Would tax increases prompt small business owners to reevaluate their retirement programs?

There has been much discussion in the news lately regarding the tax code. Whether the discussion centers around different tax plans proposed by the presidential candidates, the Bush tax cuts set to expire at the end of the year, the fiscal cliff, or Congressional gridlock, it appears small business owners will be adversely affected in some form.

If tax rates increase and small business owners look at different alternatives to manage their tax liabilities, will we see changes to their retirement programs? In particular, will there be interest in adding tax-advantaged cash balance plans to their existing 401(k) profit sharing plans, or perhaps adding newly minted DB(k) plans for those without retirement programs?

For those with 401(k) profit sharing plans, a separate cash balance plan can be established and coupled with the existing plan in order to help small business owners substantially increase contributions to their retirement programs. This allows these small business owners to maximize their tax-deductible contributions and manage their tax liabilities. This type of retirement program is especially feasible for groups of professionals, such as organizations staffed mostly by accountants, lawyers, or doctors.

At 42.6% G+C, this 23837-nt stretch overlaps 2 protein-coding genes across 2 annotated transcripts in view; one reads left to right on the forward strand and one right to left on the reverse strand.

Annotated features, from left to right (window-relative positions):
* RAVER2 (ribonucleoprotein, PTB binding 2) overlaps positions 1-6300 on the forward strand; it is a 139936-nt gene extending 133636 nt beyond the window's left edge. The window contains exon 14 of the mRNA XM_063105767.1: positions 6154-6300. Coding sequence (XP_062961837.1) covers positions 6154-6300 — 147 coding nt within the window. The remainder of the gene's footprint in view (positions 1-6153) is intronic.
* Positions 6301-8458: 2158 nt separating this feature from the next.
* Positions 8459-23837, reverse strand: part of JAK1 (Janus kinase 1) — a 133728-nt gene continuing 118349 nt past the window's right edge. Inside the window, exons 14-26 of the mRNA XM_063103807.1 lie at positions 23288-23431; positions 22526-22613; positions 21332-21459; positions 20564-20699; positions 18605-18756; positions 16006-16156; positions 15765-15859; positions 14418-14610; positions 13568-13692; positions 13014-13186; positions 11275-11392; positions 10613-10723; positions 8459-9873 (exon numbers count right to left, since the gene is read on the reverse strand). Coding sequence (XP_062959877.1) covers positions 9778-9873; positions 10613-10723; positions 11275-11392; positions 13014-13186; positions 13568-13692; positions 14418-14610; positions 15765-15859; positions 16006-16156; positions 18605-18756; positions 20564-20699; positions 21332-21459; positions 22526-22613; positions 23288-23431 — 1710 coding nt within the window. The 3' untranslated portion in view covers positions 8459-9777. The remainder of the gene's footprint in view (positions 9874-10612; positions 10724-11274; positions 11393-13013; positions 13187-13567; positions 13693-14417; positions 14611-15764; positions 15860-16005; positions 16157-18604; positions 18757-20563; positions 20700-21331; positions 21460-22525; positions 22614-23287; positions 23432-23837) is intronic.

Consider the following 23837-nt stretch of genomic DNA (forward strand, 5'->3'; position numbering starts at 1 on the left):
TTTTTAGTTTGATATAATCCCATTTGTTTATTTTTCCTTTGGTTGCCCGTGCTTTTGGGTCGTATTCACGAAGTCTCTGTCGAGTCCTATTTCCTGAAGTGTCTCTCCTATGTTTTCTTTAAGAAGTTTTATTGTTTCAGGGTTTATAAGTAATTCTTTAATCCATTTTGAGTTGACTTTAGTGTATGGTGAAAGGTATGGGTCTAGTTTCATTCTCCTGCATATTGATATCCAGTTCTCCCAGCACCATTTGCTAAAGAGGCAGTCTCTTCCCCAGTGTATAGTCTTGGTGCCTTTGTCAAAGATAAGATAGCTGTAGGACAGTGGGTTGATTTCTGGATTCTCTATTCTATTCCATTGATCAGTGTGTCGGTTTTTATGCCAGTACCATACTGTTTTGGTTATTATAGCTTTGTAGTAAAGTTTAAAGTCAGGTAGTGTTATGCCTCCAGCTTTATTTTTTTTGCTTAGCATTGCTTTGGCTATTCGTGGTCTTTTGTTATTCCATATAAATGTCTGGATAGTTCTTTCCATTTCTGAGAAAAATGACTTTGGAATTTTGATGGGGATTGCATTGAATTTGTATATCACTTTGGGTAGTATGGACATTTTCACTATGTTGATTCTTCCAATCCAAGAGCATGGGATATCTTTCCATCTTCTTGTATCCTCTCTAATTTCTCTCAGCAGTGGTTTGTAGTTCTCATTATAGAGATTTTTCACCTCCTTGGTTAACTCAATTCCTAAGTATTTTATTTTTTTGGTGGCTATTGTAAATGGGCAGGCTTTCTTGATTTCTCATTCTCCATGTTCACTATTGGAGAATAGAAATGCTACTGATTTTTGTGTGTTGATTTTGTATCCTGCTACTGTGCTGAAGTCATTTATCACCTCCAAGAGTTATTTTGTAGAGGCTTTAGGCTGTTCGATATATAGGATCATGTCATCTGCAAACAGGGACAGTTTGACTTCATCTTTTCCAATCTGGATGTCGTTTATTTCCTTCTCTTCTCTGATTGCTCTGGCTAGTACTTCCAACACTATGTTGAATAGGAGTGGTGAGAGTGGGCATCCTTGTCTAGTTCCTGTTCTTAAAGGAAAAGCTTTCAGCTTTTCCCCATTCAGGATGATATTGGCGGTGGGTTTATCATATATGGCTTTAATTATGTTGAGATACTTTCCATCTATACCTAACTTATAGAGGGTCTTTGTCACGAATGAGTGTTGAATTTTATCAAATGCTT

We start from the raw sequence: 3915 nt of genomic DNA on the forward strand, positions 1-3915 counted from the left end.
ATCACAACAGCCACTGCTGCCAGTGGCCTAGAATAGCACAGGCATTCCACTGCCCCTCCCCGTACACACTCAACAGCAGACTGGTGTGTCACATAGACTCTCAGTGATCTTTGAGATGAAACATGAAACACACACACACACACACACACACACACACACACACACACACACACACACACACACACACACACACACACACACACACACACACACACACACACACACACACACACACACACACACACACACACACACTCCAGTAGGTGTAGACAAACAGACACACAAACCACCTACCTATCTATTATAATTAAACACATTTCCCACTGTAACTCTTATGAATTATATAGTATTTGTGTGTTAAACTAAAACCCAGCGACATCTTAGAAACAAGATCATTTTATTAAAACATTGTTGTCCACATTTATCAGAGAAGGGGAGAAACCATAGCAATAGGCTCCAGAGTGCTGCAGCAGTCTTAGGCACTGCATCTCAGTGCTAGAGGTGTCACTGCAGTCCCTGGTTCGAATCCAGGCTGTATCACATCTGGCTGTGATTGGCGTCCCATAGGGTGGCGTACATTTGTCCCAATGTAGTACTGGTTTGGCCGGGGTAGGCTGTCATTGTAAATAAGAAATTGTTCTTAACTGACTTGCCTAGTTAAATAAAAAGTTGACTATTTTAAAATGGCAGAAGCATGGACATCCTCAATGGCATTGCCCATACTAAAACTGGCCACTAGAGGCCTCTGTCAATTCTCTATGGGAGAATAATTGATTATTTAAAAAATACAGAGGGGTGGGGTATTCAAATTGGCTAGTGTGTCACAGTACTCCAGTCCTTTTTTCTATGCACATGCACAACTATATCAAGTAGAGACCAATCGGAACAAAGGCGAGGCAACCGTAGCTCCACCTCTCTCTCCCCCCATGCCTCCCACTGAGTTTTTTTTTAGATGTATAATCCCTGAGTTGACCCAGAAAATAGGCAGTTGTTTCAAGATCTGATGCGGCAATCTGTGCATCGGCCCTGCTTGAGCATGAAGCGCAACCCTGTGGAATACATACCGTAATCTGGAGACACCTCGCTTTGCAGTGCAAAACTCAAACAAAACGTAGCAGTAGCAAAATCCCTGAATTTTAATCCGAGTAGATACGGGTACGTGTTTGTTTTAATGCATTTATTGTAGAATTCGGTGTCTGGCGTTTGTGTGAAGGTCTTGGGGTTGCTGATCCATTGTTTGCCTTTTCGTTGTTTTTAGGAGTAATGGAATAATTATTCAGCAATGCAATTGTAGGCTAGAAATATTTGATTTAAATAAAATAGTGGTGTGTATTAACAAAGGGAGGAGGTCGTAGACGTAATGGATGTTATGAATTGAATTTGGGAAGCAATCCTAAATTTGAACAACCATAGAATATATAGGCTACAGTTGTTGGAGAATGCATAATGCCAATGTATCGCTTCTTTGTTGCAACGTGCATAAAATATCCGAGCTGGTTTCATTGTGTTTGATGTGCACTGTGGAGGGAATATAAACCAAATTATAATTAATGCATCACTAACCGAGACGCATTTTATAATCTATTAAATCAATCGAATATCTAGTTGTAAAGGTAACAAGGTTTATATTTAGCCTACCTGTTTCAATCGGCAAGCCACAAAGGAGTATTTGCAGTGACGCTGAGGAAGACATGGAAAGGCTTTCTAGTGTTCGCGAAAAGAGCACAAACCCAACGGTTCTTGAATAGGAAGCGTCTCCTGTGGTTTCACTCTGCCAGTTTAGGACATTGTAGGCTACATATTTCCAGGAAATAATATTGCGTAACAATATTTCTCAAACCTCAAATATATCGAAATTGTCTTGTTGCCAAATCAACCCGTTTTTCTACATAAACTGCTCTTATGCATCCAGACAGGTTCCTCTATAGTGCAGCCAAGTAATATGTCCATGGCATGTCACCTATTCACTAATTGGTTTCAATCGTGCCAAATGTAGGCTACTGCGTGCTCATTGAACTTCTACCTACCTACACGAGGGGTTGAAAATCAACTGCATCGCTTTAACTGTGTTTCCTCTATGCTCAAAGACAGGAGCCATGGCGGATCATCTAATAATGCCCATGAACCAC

For those without current retirement programs, the DB(k) may be the way to go. The DB(k) was introduced as part of the Pension Protection Act of 2006. A DB(k) is designed to incorporate the best parts of both a defined benefit (DB) plan and a 401(k) plan into one single plan. These plans provide for a guaranteed income stream at retirement, while allowing for employees to contribute to a 401(k) savings account. Although these plans could be effective January 1, 2010, Congress has not provided any guidance on how they should be operated, leaving employers reluctant to set them up.

It will be important for small business owners to look at all alternatives to manage their tax liabilities. Making a change to their retirement programs may be part of the solution.

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